Sunday, April 29, 2007

Straight Time

Every once in a while when I’m feeling particularly misanthropic and trying to figure out what it is about me that might appear strange to other people, I think back to a comment a friend made to me once.

I can’t even remember how it came up, but at one point this friend (who had known me for quite a while at this point) said to me, “What’s the deal with your family? I mean, you’re all so…straight!”

And I sort of knew what they meant.

After all, we were not from the big city originally. We’d come here from coal country where my grandfathers worked most of their lives.

We didn’t place great stock in sophistication, but were plain-spoken, generous (I hope), and had a good sense of humor.

I don’t think any of us ever had any interest in being joiners, though, and we judged individuals and wished to be judged on their/our own merits. Take us as we are or don’t take us at all.

I remember once telling my mother, after a period of great contention between us, that I believed that most of the good qualities I possessed were things I’d learned from her and my father, which I think puzzled both of them as I was a test for my parents.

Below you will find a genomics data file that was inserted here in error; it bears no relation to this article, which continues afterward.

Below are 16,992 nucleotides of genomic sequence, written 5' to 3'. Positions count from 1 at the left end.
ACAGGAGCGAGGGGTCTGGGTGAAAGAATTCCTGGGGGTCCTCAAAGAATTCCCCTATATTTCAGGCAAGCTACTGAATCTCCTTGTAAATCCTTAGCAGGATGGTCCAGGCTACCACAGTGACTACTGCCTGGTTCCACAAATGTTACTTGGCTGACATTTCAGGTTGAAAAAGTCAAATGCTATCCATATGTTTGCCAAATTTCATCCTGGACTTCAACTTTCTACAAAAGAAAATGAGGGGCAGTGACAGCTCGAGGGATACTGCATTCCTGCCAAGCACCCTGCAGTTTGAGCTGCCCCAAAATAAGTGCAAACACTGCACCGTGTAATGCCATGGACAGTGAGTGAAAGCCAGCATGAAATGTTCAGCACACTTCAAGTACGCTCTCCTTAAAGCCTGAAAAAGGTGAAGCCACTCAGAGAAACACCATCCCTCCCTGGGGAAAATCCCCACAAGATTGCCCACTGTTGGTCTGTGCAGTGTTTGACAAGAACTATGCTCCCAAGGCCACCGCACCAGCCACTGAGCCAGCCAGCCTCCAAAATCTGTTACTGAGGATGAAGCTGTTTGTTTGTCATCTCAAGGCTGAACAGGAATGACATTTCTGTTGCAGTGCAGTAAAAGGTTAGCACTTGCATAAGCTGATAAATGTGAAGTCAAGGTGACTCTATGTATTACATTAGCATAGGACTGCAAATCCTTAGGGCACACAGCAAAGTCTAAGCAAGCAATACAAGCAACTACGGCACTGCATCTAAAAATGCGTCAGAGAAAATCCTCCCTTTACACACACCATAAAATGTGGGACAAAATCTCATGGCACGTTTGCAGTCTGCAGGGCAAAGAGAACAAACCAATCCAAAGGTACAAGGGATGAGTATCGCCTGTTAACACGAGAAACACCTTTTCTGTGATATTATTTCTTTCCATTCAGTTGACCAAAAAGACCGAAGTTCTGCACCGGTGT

Compared to the rest of my siblings, I seemed to have arrived from another planet.

Every week brought with it another bizarre scheme designed to throw a monkey wrench into one of The Seven Lively Arts.

How they must have wondered.

And yet, here was someone looking in from the outside and accusing me of being too straight.

Which meant that, even with all of my bohemian behavior, there was still some strange intangible thing attached to me that marked me as “straight.”

Well, I didn't do drugs, or smoke. I tended to watch my language and never say anything to anyone that I’d be embarrassed to have anyone of any age hear me say. And I never tried to use a word for its own sake when a simpler one would do.

It was a wonderfully ironic thing to me that, although to my family’s eyes I seemed like I’d moved in from across the street, there were still some folks who regarded me as Beaver Cleaver.

It also meant that as dysfunctional as we were (and I hesitate to use the word as it makes us sound more organized than we actually were), I belonged in my family in ways that I hadn’t really begun to think about yet.

The arty thing paid off for my parents occasionally. Some visiting relatives happened to show up on a weekend when I was winning an award for drawing from the local school system, as well as appearing in a local theatre production, so they got to show me off.

It must have helped them to recall those moments when I was busy doing things like painting the opening titles for my new movie musical in giant letters on the street in front of the house.

Have I never mentioned that?

Next: Lullabye Of Oddway


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